Collaborating in geospatial context since 2000!

Thursday, January 29, 2009

2008 NAIP Data

Jarlath mentioned recently that 4-band 2008 NAIP (National Agricultural Imagery Program) data is currently being processed for public dissemination. I am not completely sure which states, other than Vermont of course, have acquired the NAIP data with the near IR band but these status maps certianly help. These county-wide, 4-band datasets are going to be shipped in the JPEG2000 and GeoTIFF formats and if you're like me, your network gets flooded with usage during the day so downloading a large dataset gets tricky.  Not to mention that the shear number of files that get shipped with a large dataset get complicated to manage. See below that there are over 10 files that are shipped with each county set.

More often than not those of us who do download these data are really only interested in a small area like a city or county so wouldn't it be nice to be able to download a single file that ultimately holds the same information as the eleven or so files that come with the JPEG2000 Dataset? All of that information can now be contained in a single PDF file. See Below:

What about the 4th Band from the input image? No problem because there are a total of 4 bands in the GeoPDF file that can be dynamically reassigned to RGB depending on what questions you are asking from your data! Are you trying to find areas of dead or dying vegetation? You will need to look for areas with dark red to brown pixels in a color infrared image. To view the data as a color infrared view state, adjust the bands dynamically in the PDF Layers tab to 4, 1, 2.

To view the data again as natural color adjust the band combination to 1, 2, 3.

For more information on using color IR data, please check out the video by clicking here. He gives a very good desription of how to use histogram stretching in your raster data which is invaluable for producing quality mapping data! Thanks Jarlath...

Wednesday, January 28, 2009

Adobe blend methods and remotely sensed data

I mentioned in a previous post that an option to rid your imagery of the pesky collar data is to adjust the neatline to exclude it from the map frame all together. Another way to get rid of the collar data when mosaicking a set of GeoPDF files is to utilize a couple of the default Adobe blend methods. You can see in the graphic below that there is a fair amount of collar data (No DATA pixels) in the GeoPDF file.

A quick way to create a seamless mosaic from a set of GeoPDFs is to apply an Adobe blend method to the properties of each input file.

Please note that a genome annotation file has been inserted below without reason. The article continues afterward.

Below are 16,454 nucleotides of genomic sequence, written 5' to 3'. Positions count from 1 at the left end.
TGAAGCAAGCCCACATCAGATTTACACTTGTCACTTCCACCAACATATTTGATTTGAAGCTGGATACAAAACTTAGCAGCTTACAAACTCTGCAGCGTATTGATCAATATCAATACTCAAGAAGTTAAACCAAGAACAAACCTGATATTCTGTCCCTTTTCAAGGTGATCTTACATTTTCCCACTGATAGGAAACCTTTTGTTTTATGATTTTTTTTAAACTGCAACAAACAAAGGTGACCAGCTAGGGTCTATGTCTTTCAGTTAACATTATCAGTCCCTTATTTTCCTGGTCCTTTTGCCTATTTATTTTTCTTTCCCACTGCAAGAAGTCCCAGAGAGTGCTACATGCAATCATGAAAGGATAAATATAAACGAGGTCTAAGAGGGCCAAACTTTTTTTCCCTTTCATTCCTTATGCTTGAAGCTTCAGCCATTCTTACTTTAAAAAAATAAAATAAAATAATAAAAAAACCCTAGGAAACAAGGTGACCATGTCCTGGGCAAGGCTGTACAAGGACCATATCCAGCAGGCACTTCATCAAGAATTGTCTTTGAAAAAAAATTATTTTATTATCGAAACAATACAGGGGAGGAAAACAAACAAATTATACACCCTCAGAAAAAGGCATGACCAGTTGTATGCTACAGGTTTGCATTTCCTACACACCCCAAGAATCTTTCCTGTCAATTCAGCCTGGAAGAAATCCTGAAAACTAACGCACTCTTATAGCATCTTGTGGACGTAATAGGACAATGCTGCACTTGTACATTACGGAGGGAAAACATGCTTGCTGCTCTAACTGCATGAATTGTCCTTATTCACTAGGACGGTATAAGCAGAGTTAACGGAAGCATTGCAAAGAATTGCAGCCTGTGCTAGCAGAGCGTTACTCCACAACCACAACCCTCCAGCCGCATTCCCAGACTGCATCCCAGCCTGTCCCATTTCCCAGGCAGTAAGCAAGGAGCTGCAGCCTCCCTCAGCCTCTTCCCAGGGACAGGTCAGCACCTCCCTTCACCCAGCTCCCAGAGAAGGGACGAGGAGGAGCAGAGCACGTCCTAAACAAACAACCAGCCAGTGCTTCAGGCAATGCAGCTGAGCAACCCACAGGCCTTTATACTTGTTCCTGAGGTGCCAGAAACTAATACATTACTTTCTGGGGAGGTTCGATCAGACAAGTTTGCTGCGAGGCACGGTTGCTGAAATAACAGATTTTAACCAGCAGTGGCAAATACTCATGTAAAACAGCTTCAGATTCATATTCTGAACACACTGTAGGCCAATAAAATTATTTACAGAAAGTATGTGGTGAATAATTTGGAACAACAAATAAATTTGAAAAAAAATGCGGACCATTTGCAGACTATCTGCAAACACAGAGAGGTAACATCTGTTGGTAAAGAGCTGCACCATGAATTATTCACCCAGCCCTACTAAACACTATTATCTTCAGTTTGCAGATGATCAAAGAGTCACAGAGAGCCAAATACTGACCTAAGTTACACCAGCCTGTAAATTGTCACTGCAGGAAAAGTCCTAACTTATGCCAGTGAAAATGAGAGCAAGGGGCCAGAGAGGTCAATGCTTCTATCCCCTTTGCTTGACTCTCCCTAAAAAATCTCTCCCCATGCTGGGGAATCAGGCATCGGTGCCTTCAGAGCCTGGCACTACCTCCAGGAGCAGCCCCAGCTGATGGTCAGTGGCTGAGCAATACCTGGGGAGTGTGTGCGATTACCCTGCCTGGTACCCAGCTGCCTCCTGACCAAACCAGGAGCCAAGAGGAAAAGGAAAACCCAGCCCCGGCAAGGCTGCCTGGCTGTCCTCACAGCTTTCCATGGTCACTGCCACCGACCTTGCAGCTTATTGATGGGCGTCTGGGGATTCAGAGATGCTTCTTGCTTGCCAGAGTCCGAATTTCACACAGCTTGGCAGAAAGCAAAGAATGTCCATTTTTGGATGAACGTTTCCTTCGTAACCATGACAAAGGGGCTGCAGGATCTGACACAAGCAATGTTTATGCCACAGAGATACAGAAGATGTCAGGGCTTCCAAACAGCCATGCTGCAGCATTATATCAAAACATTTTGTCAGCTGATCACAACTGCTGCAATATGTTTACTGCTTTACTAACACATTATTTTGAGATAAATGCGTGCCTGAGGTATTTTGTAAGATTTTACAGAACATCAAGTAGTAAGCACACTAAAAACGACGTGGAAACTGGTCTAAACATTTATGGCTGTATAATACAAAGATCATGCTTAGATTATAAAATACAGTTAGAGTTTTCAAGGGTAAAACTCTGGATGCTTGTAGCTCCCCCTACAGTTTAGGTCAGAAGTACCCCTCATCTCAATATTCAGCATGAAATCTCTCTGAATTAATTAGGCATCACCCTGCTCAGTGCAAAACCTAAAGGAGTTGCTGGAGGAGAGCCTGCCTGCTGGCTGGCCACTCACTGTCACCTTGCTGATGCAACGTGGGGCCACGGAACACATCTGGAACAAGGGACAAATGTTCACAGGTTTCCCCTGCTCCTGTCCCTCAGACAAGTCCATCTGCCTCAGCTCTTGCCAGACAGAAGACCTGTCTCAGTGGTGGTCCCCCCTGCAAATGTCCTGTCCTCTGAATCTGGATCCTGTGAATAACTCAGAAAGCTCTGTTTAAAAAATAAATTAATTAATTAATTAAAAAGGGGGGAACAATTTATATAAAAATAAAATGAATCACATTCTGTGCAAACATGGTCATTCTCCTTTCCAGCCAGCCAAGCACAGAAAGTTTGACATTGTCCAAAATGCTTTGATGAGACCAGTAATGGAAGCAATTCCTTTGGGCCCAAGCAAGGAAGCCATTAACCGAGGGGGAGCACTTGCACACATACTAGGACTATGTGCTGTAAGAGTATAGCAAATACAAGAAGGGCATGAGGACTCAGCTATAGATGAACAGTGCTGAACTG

You can see in the above graphic that there are specific properties for each file that can be adjusted. These properties include, the path to the input file, the page number, description, transparency and blend mode.

Map Assembler has provided an interface between the GeoPDF and most of the Adobe Blend methods.  There are 16 blend methods to choose from and depending on your data and what the situation calls for they are all pretty useful. For continous raster data like aerial photography and satellite imagery that has collar data with all black pixels, its best to use the lighten blend method. For raster data with all white collar data, it's best to use the darken method. All in all, trial and error usually prevails like in most mapping applications! I have had the best luck with lighten and darken and that is what I recommend for this particular situation. The final seamless mosaic of all 4 adjacent tiles is below...


Monday, January 26, 2009

How to remove NO DATA pixels from your map series

A very common issue in working with orthophotography and satellite imagery is that once the final image product has been created, there is often a fair amount of collar data (NO DATA) pixels in the image. This is caused by the inherent rotation that is applied to the image when resampling each pixel in the orthorecification process. Anyway, there is no easy way to completely delete these pixels from your imagery but there are work arounds when playing in the PDF space. Please observe the NO DATA pixels in the image below.

If there is no method of blending or cut line editing that takes place as part of a preprocessing step, these pesky pixels appear to overlap the areas with good "image" pixels when mosaicking adjacent tiles together. Observe the map that was stitched together using TerraGo's Map Assembler.